Marriage, especially where a woman is trapped in it has made an interesting premise for novels world over. The runaway success novel Eat, Pray, Love had a protagonist struggling to get out of a stormy marriage. Back home, Shashi Desphande's Sahitya Academy winning That Long Silence wonderfully charted the less ups and more downs of an Indian married woman. Pakistani writer Nadya A. R's Invisible Ties wagers in the similar waters, albeit unsuccessfully.
This is story of Noor, who hails from an elite family in Pakistan. The internal disturbances in Pakistan hit her threshold when a gang of hoodlums ransack her house, and kidnap Daisy, Noor's mother. Though Daisy returns Noor's life changes forever. Noor marries Meekal Kalim. Its an arranged marriage and lands up in Singapore. Her husband and sharp tongued mother-in-law keep a distance from her. Unfortunately while reading the novel, I felt all the characters were keeping a distance not only from each other but also from the readers and were crushed under the verbose descriptions and insipid dialogues.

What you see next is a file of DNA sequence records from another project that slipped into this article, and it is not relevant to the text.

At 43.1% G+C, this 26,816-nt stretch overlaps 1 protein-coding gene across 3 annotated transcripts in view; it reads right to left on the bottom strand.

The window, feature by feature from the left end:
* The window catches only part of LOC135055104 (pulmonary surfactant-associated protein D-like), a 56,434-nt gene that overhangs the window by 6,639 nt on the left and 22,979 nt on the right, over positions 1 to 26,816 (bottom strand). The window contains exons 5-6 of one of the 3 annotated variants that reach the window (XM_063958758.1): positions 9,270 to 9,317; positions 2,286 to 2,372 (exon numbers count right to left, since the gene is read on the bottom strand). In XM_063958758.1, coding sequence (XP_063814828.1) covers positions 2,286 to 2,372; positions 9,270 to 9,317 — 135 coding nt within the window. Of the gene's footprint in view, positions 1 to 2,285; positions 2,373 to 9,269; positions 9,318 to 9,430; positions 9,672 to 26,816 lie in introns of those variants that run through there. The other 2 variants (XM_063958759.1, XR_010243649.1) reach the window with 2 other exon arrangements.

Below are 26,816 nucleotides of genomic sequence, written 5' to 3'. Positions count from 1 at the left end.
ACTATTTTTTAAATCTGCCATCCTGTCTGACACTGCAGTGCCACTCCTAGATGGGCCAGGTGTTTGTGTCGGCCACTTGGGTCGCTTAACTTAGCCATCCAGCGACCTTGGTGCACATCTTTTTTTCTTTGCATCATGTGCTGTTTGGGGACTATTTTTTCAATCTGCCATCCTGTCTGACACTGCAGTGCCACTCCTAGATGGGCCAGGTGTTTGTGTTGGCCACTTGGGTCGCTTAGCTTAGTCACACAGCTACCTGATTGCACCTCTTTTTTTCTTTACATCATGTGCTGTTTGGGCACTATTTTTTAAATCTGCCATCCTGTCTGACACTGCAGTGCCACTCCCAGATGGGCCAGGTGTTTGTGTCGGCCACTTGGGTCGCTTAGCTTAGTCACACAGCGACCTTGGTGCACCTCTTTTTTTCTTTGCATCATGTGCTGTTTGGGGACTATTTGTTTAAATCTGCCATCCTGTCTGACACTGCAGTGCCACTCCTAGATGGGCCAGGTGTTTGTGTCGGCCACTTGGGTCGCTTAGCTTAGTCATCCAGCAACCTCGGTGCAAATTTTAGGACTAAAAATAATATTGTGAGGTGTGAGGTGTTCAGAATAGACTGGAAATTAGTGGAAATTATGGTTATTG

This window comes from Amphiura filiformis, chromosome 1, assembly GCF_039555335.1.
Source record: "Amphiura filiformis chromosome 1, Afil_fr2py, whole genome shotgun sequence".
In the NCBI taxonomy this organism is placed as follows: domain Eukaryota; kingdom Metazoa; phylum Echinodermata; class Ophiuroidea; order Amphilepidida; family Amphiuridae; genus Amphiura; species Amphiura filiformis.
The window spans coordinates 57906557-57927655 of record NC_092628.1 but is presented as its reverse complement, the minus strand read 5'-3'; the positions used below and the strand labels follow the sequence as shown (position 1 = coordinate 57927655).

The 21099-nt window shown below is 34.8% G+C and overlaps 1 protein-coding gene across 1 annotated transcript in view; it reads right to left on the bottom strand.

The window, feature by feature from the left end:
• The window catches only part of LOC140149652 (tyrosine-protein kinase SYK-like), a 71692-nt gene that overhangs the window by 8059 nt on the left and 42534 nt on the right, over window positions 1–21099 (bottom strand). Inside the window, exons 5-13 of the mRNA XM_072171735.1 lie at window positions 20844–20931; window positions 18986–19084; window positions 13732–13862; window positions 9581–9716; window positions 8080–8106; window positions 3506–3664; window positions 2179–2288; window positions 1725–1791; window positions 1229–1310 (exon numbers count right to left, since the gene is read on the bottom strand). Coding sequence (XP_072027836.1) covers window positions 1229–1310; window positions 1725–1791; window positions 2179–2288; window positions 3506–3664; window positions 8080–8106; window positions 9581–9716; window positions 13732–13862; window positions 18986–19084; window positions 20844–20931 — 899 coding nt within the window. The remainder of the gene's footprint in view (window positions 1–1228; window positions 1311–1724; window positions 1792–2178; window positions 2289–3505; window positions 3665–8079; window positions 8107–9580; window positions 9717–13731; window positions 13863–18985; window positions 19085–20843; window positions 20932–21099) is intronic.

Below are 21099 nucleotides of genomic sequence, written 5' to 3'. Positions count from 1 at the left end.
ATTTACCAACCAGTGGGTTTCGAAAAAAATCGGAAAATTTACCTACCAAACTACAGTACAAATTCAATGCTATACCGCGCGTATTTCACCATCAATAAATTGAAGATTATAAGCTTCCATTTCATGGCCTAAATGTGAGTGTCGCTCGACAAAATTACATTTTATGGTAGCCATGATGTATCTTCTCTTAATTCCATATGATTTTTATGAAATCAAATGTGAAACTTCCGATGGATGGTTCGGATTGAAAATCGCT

So Noor studies Psychotherapy in Singapore and befriends Ella, her neighbour, who is unwilling to have a child but wants to have one to save her sinking marriage. Ella introduces Noor to Jake, who is struggling with his past and needs some counselling.
From the aforesaid premise it is clear that Invisible Ties had all the elements of a good novel. But the narrative mars the novel. The complex language holds back the characters from taking any shape and make them appear like aliens from another planet altogether. The result is evident – you don't feel anything for any of the characters including Noor. This unintended detachment transforms this novel which otherwise would have been a good novel, if not best, into a boring trip undertaken to satisfy the idiosyncrasies of the author.